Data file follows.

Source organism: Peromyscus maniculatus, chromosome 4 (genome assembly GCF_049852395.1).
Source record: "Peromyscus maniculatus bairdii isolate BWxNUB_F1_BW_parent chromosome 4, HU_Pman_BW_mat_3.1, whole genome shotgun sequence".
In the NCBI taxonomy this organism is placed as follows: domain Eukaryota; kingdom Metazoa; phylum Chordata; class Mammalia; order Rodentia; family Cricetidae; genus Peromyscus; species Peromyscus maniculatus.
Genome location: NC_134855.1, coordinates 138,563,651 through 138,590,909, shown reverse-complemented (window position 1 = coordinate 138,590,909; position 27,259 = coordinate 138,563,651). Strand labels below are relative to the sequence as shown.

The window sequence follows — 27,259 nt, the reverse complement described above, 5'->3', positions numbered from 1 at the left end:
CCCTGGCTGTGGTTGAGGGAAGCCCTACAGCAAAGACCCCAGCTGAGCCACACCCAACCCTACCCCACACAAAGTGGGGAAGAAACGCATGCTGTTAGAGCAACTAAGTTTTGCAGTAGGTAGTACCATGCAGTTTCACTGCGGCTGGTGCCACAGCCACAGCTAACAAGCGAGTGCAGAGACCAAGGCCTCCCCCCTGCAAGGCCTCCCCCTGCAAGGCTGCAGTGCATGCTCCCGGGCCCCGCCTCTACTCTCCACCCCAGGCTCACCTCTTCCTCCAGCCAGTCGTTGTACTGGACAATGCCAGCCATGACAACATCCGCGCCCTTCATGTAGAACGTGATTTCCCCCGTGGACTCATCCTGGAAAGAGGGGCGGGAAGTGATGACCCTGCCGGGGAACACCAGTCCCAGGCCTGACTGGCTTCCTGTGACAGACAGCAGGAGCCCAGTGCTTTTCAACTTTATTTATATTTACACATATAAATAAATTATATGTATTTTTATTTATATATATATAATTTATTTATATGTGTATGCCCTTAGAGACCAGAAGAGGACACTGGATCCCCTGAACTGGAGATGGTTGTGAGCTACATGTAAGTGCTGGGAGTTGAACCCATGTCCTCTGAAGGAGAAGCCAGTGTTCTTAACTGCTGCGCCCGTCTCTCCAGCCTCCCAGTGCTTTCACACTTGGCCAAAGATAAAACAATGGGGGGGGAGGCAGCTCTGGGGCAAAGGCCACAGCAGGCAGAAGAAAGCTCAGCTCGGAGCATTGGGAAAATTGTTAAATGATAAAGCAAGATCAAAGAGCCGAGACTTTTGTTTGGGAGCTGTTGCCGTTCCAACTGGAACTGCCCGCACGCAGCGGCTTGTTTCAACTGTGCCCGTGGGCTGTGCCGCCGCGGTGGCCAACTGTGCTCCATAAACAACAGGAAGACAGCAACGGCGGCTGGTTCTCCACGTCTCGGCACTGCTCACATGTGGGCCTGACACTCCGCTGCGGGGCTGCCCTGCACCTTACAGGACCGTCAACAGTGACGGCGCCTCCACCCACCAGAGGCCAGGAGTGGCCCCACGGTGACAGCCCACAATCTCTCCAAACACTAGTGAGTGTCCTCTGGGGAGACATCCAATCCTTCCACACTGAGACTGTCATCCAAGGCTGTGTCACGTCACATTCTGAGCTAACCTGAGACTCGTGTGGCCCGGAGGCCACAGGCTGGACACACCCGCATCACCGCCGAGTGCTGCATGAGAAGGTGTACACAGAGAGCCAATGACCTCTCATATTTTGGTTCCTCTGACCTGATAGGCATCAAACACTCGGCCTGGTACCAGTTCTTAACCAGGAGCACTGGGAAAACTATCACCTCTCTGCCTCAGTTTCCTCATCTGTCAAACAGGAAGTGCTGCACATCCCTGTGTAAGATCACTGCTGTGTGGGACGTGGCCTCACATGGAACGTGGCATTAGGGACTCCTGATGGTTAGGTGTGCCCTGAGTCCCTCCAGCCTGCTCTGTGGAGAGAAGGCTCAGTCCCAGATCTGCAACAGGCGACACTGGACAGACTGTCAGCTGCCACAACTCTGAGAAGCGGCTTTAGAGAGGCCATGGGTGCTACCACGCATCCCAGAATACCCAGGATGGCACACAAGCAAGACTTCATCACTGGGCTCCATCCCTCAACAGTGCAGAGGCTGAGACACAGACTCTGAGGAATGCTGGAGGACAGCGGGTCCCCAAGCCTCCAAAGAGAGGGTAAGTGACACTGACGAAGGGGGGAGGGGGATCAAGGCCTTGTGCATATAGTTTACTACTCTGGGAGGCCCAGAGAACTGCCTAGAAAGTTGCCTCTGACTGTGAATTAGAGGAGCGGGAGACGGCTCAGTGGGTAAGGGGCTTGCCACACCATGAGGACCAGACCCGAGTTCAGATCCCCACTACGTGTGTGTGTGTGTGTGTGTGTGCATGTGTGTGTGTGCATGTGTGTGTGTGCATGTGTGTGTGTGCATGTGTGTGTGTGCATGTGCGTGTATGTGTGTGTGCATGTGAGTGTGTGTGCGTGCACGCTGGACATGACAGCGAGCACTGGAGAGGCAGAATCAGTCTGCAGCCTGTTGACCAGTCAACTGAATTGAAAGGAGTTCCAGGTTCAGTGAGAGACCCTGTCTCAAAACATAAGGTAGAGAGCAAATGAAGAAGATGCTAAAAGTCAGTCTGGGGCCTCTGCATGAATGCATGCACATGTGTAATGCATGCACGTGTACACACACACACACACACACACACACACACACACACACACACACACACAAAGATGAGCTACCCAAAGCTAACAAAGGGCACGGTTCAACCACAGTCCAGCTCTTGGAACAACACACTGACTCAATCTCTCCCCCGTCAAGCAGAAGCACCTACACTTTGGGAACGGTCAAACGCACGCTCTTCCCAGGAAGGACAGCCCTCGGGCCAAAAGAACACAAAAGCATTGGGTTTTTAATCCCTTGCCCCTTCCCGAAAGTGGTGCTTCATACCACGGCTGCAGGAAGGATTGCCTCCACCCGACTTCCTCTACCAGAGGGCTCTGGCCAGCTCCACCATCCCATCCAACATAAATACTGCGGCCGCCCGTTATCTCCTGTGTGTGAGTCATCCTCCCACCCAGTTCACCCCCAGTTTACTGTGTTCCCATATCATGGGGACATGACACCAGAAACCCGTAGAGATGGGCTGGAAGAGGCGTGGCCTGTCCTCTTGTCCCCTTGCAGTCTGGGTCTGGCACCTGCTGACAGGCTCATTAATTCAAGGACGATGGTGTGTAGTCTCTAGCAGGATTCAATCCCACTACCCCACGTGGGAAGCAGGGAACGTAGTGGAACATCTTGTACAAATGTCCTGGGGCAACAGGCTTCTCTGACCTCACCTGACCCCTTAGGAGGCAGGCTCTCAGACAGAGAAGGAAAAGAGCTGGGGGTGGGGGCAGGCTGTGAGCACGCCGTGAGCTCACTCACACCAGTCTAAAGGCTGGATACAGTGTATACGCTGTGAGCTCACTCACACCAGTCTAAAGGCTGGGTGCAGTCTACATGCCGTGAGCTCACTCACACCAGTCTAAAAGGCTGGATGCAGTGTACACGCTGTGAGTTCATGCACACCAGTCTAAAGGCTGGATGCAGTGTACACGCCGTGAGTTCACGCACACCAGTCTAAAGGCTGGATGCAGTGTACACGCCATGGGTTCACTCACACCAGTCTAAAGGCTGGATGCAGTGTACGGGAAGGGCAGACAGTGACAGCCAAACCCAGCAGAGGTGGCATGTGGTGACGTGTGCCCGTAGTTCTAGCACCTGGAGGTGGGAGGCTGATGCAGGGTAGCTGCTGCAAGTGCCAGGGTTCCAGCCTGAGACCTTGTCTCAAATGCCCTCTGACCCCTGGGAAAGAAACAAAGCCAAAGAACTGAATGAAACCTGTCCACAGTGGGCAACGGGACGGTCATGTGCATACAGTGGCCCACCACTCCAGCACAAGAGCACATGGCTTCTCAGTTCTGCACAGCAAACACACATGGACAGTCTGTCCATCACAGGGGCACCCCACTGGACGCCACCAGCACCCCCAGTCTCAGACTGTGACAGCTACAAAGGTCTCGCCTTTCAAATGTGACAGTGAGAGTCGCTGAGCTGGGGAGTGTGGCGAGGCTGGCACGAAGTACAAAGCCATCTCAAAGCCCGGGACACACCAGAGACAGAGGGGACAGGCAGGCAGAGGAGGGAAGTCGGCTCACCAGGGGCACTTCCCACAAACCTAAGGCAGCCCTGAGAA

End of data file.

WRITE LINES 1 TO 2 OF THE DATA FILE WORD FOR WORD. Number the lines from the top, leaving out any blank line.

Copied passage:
Source organism: Peromyscus maniculatus, chromosome 4 (genome assembly GCF_049852395.1).
Source record: "Peromyscus maniculatus bairdii isolate BWxNUB_F1_BW_parent chromosome 4, HU_Pman_BW_mat_3.1, whole genome shotgun sequence".